As something of a remedy, RKDA arranges special programs for the deaf community at London’s Bhaktivedanta Manor and Soho Street temples, as well as at the homes of various deaf devotees. These programs include kirtan, lectures, and group discussion, all in sign language. RKDA also arranges special versions of certain festivals, such as Diwali, for deaf people, and produces special dramas about the pastimes of the Lord and his avatars using sign language.
Dayal Gauranga has also established a sign language and deaf awareness course for hearing devotees, to help integrate the two communities and to develop friendships.
“They can also buy our book ‘Sign Language in Hinduism,’ which brings together all the signs with Krishna conscious terminology that were dispersed across different formats,” he says. “As well as giving the deaf community access to ISKCON temples and communities all over the world, it allows deaf and hearing devotees to communicate.”
Using sign language with subtitles, the book and accompanying DVD cover the central teachings of the Bhagavad-gita and elaborate on the practice of chanting the maha-mantra, as well as narrating several stories from the Bhagavatam.
The book was the result of many years of work, and was finally released two years ago with support from Bhaktivedanta Manor’s educational department and from the hearing, deaf and Hindu communities.
The book, and the RKDA itself, has been many deaf peoples’ only chance to become devotees. For instance, Nirmal Thakkar, who was born deaf in India, moved to the UK as a child, and grew up as a Christian, began visiting the temple when he desired to learn more about his Hindu background—but could not understand anything.
When Dayal Gauranga invited him to attend some of RKDA’s programs, however, he found like-minded association and was able to ask questions. He made many friends who regularly encouraged him on his spiritual path, and his life changed completely. Nirmal clarified many doubts he had had about his relationship with God and the problems of life that no other religion could answer for him. He was deeply inspired by the Bhagavad-gita, and now teaches it to others. He also married another deaf devotee, and they have a hearing son who at four years old can already sign ‘Hare Krishna.’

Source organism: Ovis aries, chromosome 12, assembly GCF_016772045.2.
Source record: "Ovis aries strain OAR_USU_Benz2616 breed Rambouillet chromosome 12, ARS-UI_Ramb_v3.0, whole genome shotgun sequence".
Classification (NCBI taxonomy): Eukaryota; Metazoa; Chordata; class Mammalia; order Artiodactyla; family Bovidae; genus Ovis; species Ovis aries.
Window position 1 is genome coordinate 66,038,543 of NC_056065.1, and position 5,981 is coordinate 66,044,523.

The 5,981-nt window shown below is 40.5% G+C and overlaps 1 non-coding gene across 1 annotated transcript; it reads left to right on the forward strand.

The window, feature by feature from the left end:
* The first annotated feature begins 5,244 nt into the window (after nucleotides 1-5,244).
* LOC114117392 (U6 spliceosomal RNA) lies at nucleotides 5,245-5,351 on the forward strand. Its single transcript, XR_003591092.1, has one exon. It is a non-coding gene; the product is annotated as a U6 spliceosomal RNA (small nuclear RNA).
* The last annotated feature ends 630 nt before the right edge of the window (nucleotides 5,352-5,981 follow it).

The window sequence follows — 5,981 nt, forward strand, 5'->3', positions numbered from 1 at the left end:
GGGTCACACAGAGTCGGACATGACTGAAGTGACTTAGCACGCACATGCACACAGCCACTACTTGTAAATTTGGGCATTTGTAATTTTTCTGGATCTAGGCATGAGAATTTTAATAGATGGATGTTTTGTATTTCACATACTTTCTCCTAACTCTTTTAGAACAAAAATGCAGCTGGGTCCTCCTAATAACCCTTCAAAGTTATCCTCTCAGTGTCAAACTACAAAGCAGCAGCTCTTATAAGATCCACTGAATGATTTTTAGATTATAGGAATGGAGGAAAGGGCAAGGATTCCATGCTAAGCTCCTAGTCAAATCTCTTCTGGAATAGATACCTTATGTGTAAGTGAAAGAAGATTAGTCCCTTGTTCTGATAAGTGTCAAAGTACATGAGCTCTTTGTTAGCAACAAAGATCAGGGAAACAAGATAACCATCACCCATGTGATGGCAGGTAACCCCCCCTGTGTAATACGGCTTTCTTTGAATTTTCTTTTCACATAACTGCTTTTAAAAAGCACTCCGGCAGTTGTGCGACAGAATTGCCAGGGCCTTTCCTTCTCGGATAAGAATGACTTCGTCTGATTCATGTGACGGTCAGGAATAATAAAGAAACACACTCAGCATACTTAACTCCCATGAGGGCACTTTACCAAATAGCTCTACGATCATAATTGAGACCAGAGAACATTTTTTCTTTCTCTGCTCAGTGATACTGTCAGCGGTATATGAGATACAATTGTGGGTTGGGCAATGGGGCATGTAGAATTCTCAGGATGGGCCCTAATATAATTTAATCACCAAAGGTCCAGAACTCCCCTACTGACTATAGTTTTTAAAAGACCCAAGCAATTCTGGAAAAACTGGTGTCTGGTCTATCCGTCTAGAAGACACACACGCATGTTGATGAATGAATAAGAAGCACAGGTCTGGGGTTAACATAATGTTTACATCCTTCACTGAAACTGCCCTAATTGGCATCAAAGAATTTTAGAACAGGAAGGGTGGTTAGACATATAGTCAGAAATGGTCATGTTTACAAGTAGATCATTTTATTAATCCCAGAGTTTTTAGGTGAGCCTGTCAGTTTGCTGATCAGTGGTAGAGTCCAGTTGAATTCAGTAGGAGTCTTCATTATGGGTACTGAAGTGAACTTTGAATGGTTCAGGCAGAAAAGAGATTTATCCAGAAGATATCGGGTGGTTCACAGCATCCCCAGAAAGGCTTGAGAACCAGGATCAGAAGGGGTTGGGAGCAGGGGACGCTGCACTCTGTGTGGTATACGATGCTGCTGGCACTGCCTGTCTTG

Without RKDA, the chances of any of this happening would have been extremely limited.
Dayal feels that RKDA is a success when he sees deaf people enjoying spiritual life. “We love to see the beautiful Deities,” he says. “We also love to cook for the
devotees and eat prasadam. And we like to listen to lectures and ask questions. Also, when deaf and hearing dance together, it’s a wonderful feeling. And during bhajans and kirtans, when the interpreter signs what the leader is singing like a poem, it’s fascinating and very enjoyable.”
As well as focusing on their local community, members of RKDA travel and make an impact overseas. In 2006, they attended the ‘World Federation of the Deaf’ (WFD) in Spain—a conference of deaf people from all over the world. When they arrived wearing dhotis and tilak, people immediately swarmed around them, wanting to take a photo with them and asking questions. And in 2007, they visited a deaf school in Indore, India, and taught the many inquisitive students there about Krishna consciousness.
The group is currently working on a summary of the Bhagavad-gita As It Is in sign language, which will be followed by a sign language DVD on vegetarian cooking. They also wish to start developing a network of deaf devotees all over the world.
In the future, Dayal Gauranga hopes to become a board member of ISKCON, so that he can bring deaf awareness to the Hare Krishna movement. “I feel that it is very important to be aware of deaf devotees’ different needs and to help, support and encourage deaf people in ISKCON temples all over the world,” he says.
By Madhava Smullen for ISKCON News on 27 Aug 2010